Figure 1 Morphology and size analysis of CSA-loaded PNPs, ENPs, and E/PNPs: (A) SEM images; (B) size histograms.
Abbreviations: CSA, cyclosporine A; PNPs, poly(lactic-co-glycolic acid) (PLGA) nanoparticles; ENPs, Eudragit FS30D nanoparticles; E/PNPs, Eudragit FS30D/PLGA nanoparticles; SEM, scanning electron microscopy.

Table 1 Physicochemical characteristics of CSA-loaded nanoparticles
Note: Results are expressed as mean ± SD (n=3).
Abbreviations: CSA, cyclosporine A; PNPs, poly(lactic-co-glycolic acid) nanoparticles; ENPs, Eudragit FS30D nanoparticles; P/ENPs, Eudragit FS30D/ poly(lactic-co-glycolic acid) nanoparticles.

pH-dependent in vitro CSA release from NPs and size analysis

The release profiles of CSA from NPs were determined in gradually pH-changing medium (pH 1.2, 6.8, and 7.4) for 24 h (Figure 2A). PNPs exhibited a burst drug-release profile, which was pH independent. Approximately 70% of the CSA was released in the first 6 h at pH 1.2 and 6.8, which represents the pH of the stomach and the upper part of the small intestine, respectively. There was no significant difference in drug-release profile between the E/PNPs or ENPs at pH 1.2 and 6.8, with less than 20% of the CSA released during the first 6 h. However, at the ileum pH (pH 7.4), E/PNPs and ENPs showed markedly different release profiles. ENPs showed a sudden burst release (nearly 100%) of the drug, owing to their complete dissolution at pH >7. In contrast, E/PNPs avoided complete drug release at pH 7.4 and released CSA in a sustained manner. The pH-dependent size measurement data of the NPs agree with the release behavior of the respective NPs (Figure 2B). All NPs exhibited no size changes at pH 1.2 and 6.8. However, ENP particles were not detected at pH 7.4, indicating complete dissolution and CSA release. However, PNPs and E/PNPs maintained their nanoparticulate morphology at pH 7.4 and no significant change in size was observed. Taken together, it was demonstrated that E/PNPs possessed pH-dependent and sustained drug-release characteristics, while maintaining nanoparticle morphology; these are desirable characteristics for colon-targeted UC therapy.

Figure 2 pH-dependent in vitro drug-release profiles and size analysis of CSA-loaded PNPs, ENPs, and E/PNPs: (A) in vitro drug release; (B) size analysis at different pH values.
Abbreviations: CSA, cyclosporine A; PNPs, poly(lactic-co-glycolic acid) (PLGA) nanoparticles; ENPs, Eudragit FS30D nanoparticles; E/PNPs, Eudragit FS30D/PLGA nanoparticles.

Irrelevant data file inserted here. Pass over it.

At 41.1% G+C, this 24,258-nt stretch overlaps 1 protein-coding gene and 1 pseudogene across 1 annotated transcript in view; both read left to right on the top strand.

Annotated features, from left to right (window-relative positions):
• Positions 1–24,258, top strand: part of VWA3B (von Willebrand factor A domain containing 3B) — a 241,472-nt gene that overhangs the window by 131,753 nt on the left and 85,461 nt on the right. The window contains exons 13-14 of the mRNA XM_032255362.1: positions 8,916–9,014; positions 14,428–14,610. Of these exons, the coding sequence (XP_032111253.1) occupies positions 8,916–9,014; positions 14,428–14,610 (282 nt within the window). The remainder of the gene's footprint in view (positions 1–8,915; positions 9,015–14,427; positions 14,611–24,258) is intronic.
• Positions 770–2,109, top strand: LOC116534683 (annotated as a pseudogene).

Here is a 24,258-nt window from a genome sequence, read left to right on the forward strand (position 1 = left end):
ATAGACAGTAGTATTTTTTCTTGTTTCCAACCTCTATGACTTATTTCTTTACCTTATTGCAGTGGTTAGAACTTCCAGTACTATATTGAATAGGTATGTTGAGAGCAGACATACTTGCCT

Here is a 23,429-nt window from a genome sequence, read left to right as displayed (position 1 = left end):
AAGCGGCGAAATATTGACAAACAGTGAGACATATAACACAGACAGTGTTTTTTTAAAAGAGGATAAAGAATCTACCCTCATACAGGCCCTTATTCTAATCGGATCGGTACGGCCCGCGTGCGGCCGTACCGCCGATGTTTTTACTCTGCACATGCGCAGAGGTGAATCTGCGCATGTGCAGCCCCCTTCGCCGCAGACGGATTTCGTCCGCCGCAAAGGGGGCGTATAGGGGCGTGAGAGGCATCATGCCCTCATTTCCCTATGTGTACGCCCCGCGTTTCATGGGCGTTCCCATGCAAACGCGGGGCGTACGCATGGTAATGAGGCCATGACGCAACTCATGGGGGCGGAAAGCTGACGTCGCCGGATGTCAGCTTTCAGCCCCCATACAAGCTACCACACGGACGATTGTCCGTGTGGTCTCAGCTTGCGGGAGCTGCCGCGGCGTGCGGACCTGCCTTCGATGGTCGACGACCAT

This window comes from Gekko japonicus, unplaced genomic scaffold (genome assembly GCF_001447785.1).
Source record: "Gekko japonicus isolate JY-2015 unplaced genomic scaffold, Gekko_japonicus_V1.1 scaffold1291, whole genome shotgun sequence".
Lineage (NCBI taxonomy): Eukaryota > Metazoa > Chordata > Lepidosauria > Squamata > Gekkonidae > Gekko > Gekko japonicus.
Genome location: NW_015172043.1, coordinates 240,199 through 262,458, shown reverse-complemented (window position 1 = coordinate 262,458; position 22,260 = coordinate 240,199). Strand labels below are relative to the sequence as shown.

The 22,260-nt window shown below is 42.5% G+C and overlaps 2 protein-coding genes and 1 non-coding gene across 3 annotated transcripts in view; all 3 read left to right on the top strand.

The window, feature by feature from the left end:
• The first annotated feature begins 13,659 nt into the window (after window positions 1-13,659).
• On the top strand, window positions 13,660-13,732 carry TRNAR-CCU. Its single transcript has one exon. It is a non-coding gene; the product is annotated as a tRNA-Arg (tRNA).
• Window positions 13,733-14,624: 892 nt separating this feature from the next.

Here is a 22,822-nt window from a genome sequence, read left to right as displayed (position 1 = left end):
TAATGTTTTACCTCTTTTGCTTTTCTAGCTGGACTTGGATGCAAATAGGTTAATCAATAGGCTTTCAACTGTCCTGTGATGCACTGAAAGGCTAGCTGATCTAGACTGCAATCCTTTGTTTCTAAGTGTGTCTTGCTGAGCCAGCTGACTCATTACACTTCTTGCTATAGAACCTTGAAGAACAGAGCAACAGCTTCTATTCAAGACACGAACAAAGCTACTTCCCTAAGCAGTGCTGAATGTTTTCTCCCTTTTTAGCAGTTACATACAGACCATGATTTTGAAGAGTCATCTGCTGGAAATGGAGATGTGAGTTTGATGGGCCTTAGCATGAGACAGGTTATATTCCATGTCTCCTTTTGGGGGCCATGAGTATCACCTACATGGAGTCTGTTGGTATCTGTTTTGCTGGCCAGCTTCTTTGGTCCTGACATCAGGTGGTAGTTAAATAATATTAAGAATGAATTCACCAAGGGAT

Ex vivo imaging of GIT after oral administration of DiR-loaded NPs in colitis mice

The biodistribution of DiR-loaded PNPs, ENPs, and E/PNPs along the GIT following oral administration in mice was analyzed using an IVIS to investigate the specificity of the NPs to target the colon. For accurate measurement of particle biodistribution, the GIT was removed at 6 and 12 h post-administration of NPs and imaged as shown in Figure 3. Mice administered blank NPs were used to discriminate the effect of carrier material, and no fluorescence signals were observed. In contrast, DiR-loaded NPs gave rise to fluorescence signals at all time points. As can be seen in the representative ex vivo images of the GIT (Figure 3), the PNPs showed weak fluorescence signals in all major sections of the GIT (ie, stomach, small intestine, and colon) at all time points. This indicates that maximum dye was released and absorbed systemically before reaching the colon. In contrast, at 6 h, ENPs exhibited strong fluorescence signals in the distal small intestine, indicating the complete dissolution and release of the dye before reaching the colon. However, weak signals were found in the colon at all time points, indicating that the dye was absorbed or cleared quickly from the GIT after the dissolution of the ENPs. Mice administered dual-functional E/PNPs exhibited dominant fluorescence signals in the colon compared to the signals in the other regions of the GIT at all time points, indicating enhanced drug delivery and accumulation in inflamed colon tissue. This observation is significant because it confirms in vivo that dual-functional E/PNPs overcome the limitations of a single delivery system (ie, the bursting and premature drug release in early small intestine of PNPs, and the complete dissolution and release in the distal small intestine of ENPs), delivering maximum dye to the colon.

Figure 3 Representative ex vivo images of the GIT after oral administration of blank and DiR-loaded NPs, showing colon-targeted drug delivery and accumulation potential of PNPs, ENPs, and E/PNPs.